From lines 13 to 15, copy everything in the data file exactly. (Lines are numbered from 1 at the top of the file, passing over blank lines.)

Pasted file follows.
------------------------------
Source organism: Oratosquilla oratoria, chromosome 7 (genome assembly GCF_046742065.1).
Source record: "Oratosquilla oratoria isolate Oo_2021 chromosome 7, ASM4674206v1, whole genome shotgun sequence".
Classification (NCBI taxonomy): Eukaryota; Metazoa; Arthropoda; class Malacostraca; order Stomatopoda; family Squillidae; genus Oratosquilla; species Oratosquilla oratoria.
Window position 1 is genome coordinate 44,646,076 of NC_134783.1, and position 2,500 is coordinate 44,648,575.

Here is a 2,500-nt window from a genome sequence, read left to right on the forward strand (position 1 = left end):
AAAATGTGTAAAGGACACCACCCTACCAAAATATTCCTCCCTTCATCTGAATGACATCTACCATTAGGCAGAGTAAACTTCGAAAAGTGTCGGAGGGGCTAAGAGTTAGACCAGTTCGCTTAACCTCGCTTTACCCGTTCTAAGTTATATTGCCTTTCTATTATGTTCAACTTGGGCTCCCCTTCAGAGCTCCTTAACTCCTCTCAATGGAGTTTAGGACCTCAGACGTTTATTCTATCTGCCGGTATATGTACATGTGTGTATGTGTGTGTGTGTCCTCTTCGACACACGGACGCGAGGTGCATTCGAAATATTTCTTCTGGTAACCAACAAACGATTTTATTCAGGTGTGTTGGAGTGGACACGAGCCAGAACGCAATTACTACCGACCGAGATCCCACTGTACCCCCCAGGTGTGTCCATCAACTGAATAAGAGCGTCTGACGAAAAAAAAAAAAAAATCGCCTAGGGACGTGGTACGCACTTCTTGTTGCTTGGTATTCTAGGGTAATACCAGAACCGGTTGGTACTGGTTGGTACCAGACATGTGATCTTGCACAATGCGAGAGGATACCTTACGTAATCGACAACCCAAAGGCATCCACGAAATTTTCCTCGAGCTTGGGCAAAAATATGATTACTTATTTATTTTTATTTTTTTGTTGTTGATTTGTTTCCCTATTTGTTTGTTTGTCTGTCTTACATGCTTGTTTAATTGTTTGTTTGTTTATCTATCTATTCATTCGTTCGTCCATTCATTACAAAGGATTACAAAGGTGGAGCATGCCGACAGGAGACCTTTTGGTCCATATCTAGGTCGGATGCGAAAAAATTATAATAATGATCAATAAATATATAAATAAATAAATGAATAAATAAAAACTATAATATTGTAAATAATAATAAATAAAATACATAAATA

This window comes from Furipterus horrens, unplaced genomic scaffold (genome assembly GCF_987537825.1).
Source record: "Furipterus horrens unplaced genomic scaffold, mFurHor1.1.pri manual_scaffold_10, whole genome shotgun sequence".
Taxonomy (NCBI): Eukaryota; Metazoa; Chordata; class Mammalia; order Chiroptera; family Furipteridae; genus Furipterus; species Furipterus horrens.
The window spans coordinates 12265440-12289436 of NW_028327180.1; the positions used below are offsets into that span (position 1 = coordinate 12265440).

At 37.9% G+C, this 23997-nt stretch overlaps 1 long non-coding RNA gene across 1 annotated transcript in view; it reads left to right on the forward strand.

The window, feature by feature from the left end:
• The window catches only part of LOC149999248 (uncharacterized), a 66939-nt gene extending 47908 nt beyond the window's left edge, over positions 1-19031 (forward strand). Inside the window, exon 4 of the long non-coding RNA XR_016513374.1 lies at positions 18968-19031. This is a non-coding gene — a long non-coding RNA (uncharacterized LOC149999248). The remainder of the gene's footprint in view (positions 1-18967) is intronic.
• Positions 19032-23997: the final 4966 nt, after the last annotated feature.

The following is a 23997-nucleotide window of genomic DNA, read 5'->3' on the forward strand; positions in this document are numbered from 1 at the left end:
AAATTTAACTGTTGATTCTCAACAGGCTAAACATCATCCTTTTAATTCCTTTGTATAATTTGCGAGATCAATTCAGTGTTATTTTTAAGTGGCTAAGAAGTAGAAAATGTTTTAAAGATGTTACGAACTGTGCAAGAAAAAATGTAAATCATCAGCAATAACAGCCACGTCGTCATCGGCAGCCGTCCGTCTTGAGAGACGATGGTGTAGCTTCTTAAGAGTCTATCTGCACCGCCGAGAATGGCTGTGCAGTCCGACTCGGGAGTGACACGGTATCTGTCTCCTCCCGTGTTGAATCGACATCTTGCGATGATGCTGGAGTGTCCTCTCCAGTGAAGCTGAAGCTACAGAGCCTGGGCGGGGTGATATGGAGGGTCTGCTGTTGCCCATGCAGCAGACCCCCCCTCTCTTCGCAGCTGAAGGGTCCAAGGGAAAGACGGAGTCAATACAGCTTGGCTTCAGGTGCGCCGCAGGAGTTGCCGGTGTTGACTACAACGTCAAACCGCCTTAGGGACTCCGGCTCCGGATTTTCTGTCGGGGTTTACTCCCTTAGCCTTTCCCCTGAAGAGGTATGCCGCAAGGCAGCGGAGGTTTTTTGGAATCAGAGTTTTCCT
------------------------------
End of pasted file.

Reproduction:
• The window catches only part of LOC149999248 (uncharacterized), a 66939-nt gene extending 47908 nt beyond the window's left edge, over positions 1-19031 (forward strand). Inside the window, exon 4 of the long non-coding RNA XR_016513374.1 lies at positions 18968-19031. This is a non-coding gene — a long non-coding RNA (uncharacterized LOC149999248). The remainder of the gene's footprint in view (positions 1-18967) is intronic.
• Positions 19032-23997: the final 4966 nt, after the last annotated feature.

The following is a 23997-nucleotide window of genomic DNA, read 5'->3' on the forward strand; positions in this document are numbered from 1 at the left end: